+    file = await octokit.request("GET /repos/{owner}/{repo}/contents/{path}", {
+      owner: "michaelmang",
+      repo: "style-dictionary",
+      path: "input/design-tokens.json",
+    });
+  }
+  catch (ex) {
+    // swallow 404
+  }
  
  const buffer = Buffer.from(req.body.client_payload.tokens);
  const content = buffer.toString('base64');
  
  await octokit.request("PUT /repos/{owner}/{repo}/contents/{path}", {
    owner: "michaelmang",
    repo: "style-dictionary",
    path: "input/design-tokens.json",
    message: "Update design tokens",
    content,
+    sha: file && file.data && file.data.sha ? file.data.sha : null
  });
});

Since the file may or may not exist, we’ll have to swallow the 404. If I had more time, I would make this more resilient but we’ll carry on.

We could do some error handling by making sure the event_type in the payload is event_type (among other things), but I’ll pass on that for the sake of time.

However, we should send back a success response after the request to GitHub:

// server.js
app.post("/commit-tokens", async (req, res) => {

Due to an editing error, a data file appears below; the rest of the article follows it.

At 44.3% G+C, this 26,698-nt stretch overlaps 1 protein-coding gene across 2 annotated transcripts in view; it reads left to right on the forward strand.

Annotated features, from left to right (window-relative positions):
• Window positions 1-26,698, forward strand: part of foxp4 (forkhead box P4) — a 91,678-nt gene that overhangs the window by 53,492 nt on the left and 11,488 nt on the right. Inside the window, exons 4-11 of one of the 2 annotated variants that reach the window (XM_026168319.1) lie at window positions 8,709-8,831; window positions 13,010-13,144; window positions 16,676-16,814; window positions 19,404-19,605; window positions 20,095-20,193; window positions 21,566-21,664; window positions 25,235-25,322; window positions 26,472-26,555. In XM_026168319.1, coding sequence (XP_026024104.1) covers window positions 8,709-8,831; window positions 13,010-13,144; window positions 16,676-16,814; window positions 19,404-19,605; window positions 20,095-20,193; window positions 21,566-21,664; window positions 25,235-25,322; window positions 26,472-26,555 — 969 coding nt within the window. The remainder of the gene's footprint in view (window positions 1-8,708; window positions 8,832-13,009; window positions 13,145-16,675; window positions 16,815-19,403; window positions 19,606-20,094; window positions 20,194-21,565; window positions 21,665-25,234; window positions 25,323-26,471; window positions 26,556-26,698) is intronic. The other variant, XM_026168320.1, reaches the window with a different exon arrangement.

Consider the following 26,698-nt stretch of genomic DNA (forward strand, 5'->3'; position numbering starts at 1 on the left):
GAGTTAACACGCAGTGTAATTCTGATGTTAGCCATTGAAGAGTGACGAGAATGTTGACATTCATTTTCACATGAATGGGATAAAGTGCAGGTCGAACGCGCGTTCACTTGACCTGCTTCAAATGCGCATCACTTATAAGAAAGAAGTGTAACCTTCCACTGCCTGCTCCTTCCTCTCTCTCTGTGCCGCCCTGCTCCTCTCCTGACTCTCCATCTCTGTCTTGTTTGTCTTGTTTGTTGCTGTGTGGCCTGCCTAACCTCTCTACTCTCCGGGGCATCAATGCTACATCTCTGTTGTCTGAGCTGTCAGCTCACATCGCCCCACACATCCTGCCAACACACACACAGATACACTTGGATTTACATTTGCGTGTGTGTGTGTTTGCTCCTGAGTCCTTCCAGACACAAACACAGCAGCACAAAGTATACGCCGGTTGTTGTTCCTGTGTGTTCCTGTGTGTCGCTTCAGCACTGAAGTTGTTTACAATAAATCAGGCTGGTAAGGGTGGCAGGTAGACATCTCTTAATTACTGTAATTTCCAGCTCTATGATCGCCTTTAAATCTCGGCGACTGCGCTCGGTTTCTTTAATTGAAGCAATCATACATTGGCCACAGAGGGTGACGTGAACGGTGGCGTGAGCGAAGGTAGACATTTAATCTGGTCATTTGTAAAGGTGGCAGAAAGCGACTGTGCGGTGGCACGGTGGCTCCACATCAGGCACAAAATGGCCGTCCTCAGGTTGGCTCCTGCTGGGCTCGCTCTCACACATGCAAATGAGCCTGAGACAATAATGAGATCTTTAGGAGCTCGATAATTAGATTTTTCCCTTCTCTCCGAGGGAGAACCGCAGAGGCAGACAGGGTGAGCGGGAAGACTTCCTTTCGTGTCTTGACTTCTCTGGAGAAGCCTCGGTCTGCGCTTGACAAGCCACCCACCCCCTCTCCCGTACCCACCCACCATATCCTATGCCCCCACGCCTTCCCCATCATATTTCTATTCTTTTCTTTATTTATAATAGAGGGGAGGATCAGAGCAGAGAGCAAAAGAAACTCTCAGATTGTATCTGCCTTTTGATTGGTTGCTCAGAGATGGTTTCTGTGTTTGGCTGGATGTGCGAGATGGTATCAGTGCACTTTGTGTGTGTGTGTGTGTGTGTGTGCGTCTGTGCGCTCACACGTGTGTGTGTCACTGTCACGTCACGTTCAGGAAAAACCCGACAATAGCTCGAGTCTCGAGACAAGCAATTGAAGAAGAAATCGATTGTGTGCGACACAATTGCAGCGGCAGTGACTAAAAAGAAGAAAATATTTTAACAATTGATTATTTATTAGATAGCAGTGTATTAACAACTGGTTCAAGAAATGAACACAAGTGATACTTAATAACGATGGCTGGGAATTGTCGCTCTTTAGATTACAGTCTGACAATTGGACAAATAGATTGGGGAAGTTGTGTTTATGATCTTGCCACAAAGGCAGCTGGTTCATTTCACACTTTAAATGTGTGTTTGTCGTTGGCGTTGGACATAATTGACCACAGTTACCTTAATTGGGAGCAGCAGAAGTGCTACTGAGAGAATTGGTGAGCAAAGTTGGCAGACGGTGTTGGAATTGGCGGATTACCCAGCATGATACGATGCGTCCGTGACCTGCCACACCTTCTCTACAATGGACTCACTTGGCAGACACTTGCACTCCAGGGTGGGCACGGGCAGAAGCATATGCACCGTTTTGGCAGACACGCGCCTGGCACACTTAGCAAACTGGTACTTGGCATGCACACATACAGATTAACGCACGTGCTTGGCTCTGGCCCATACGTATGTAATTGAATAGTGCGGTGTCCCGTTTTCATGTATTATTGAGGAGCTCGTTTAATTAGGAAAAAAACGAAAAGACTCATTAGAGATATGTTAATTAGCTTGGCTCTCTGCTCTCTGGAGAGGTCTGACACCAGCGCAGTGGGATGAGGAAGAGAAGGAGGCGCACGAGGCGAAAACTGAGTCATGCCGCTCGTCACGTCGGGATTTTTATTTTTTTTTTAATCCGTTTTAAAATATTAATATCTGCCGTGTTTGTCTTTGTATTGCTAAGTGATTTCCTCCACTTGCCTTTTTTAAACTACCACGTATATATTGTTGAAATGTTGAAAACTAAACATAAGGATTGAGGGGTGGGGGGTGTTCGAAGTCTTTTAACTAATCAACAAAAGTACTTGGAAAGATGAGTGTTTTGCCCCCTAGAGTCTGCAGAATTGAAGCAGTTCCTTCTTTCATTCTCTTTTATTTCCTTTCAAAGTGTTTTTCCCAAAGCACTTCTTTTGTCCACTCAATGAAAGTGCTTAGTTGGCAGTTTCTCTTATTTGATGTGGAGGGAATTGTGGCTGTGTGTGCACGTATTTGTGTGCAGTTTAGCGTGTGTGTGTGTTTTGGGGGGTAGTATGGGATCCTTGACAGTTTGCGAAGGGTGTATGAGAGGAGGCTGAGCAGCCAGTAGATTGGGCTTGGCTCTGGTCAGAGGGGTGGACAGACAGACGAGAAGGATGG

await octokit.request('PUT /repos/{owner}/{repo}/contents/{path}', {
    owner: 'michaelmang',
    repo: 'style-dictionary',
    path: `input/design-tokens.json`,
    message: 'Update design tokens',
    content,
    sha: sha.get("design-tokens.json", null, () => {})
  })
  
+  res.sendStatus(200);
});

Cool! We’re ready to test this out. 🎉

Before we go, let’s grab the serverless function URL. It’ll be the Live Site link from the Share prompt…

exporting design tokens from Figma with Style Dictionary

…plus the name of our route/function: /commit-tokens.

For me, given that I named the project commit-design-tokens-github, the URL is:

https://commit-design-tokens-github.glitch.me/commit-tokens

You may also take the time to export this project to GitHub if you wish (Note: you’ll need to create a non-empty GitHub repository to export to first). Here is my Glitch project as a reference.

Let’s head back to the Figma file and instead of exporting the design file, we’ll send the tokens to our URL.

Open the plugin settings and add the serverless function URL:

exporting design tokens from Figma with Style Dictionary

exporting design tokens from Figma with Style Dictionary

Finally, we can go back to the Figma menu and send our tokens to the URL we just specified:

exporting design tokens from Figma with Style Dictionary